The potential of sky radiation (SR) to serve the latent space cooling loads was evaluated. Using ASHRAE standard 55 comfort limits (room temperature 22 °C, relative humidity 60%, and dew-point temperature 13.9 °C), condensation was the chosen mechanism for humidity reduction. Typical meteorological year (TMY3) weather data were used for eleven ASHRAE climate zones. Three values of load-to-radiator ratio (LRR) (infiltration/ventilation volume flow rate times the ratio of building floor area to radiator area) were evaluated: 0.35, 3.5, and 35 m/h. Three thermal storage cases were considered: 1. Annual cooling potential, 2. Diurnal storage, and 3. Minimum storage capacity to serve the entire annual load. Six SR temperatures Trad = 13.9 to −26.1 °C were tested. Even in the most challenging climates, annual SR potential exceeded the total sensible and latent cooling load, at least for the lowest LRR and the highest Trad. For diurnal storage, SR served less than 20% of the load in the hot and humid southeast, but the entire load in the mountain west. The minimum storage capacity to meet the entire annual load decreased with decreasing LRR and decreasing Trad. For the southeast, large capacity was required, but for Louisville, for instance, sufficient capacity was provided by 0.05 m3 of water per m2 of floor area for LRR = 0.35 m/h. These results demonstrate that for much of the U.S., sky radiation has the potential to serve the entire annual sensible and latent cooling load.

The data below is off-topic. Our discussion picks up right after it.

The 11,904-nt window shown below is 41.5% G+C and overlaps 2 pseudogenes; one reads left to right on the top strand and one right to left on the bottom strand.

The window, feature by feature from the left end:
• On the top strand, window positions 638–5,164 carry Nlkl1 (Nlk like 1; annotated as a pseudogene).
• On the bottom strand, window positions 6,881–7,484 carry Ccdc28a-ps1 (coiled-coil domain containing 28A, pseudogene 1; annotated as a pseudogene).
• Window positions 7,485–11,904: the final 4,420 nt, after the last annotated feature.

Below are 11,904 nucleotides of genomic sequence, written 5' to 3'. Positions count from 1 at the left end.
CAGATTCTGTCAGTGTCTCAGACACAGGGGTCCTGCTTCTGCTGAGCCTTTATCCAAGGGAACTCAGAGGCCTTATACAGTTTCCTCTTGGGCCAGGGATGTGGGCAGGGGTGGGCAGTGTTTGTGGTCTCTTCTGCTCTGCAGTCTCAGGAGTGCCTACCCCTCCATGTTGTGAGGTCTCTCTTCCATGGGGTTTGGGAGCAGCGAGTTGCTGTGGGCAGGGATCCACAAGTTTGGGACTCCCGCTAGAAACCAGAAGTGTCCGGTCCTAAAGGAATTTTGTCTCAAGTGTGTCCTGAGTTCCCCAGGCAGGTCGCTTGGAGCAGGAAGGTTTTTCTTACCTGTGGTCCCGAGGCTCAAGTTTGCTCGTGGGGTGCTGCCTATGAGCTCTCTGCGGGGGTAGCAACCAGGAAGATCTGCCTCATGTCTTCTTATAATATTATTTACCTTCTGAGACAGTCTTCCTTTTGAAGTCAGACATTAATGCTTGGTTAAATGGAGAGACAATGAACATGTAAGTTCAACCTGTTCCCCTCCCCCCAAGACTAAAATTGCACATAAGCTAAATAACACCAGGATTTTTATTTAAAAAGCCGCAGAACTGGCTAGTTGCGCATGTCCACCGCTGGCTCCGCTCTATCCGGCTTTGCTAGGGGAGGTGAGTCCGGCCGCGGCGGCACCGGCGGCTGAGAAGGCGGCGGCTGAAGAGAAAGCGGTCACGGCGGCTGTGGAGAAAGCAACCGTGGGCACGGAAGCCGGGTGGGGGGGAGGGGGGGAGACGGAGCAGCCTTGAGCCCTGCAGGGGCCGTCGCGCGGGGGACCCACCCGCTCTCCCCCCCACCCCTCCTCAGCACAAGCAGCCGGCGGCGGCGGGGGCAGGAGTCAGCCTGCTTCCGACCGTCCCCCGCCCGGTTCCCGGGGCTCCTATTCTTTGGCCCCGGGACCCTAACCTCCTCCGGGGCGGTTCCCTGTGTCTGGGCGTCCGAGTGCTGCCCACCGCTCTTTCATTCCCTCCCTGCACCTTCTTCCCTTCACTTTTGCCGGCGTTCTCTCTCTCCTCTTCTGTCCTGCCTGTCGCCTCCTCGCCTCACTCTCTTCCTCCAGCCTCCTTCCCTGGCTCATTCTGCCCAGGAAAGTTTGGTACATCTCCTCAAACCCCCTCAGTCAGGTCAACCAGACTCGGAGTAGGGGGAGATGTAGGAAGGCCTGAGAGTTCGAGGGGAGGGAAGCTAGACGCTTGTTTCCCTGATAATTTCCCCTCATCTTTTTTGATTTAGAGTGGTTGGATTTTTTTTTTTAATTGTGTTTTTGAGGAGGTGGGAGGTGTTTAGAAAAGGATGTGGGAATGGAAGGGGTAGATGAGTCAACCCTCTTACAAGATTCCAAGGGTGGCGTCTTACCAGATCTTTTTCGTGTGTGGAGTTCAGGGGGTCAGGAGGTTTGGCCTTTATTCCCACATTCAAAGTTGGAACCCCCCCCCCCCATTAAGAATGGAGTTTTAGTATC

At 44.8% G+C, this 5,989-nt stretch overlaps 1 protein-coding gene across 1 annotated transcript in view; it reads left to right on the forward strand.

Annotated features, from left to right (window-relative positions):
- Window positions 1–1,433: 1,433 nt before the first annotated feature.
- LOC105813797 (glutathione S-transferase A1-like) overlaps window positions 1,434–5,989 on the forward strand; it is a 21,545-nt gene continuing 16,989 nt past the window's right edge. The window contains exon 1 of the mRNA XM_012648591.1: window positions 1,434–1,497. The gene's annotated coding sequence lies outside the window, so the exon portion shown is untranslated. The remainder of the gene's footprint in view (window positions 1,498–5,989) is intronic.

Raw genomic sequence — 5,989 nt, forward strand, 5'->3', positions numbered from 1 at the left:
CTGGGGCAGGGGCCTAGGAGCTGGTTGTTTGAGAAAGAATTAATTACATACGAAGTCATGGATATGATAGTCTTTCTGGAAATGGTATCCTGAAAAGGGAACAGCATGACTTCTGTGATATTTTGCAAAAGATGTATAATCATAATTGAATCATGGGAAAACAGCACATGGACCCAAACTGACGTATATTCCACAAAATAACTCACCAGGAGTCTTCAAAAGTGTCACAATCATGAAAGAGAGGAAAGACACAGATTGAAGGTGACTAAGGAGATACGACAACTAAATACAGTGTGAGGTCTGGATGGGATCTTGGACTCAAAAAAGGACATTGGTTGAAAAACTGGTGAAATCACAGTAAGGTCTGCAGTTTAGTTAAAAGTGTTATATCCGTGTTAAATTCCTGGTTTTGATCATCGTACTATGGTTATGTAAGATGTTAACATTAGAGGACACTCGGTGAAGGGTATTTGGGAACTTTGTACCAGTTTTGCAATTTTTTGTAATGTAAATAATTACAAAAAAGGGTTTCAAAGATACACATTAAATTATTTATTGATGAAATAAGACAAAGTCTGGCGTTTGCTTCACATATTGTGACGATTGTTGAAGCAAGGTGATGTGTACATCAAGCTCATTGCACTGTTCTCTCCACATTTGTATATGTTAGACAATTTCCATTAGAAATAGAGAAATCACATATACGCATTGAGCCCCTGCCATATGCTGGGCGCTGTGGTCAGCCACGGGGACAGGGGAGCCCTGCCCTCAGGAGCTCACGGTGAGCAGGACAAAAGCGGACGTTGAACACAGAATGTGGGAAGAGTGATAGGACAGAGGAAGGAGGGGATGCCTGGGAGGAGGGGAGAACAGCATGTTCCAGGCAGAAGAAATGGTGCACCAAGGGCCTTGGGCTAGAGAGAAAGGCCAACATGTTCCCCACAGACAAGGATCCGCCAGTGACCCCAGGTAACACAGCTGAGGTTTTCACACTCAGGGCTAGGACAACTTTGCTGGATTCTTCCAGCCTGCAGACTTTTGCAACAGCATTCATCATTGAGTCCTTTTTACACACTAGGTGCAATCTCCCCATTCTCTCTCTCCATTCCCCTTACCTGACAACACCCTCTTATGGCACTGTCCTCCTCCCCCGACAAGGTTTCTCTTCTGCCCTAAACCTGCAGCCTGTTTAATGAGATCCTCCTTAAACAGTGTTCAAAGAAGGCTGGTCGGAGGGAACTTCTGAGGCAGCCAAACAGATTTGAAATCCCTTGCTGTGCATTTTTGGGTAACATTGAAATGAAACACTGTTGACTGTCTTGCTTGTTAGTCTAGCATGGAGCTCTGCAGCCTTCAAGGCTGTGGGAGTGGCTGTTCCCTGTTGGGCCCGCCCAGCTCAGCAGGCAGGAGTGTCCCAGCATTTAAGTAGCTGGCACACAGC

The Potential of Sky Radiation for Humidity Control
University of Louisville,
Louisville, KY 40292
Contributed by the Solar Energy Division of ASME for publication in the JOURNAL OF SOLAR ENERGY ENGINEERING: INCLUDING WIND ENERGY AND BUILDING ENERGY CONSERVATION. Manuscript received September 11, 2017; final manuscript received December 19, 2018; published online February 19, 2019. Assoc. Editor: Jorge Gonzalez.
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Springer, Z., and Keith Sharp, M. (February 19, 2019). "The Potential of Sky Radiation for Humidity Control." ASME. J. Sol. Energy Eng. August 2019; 141(4): 041006. https://doi.org/10.1115/1.4042452
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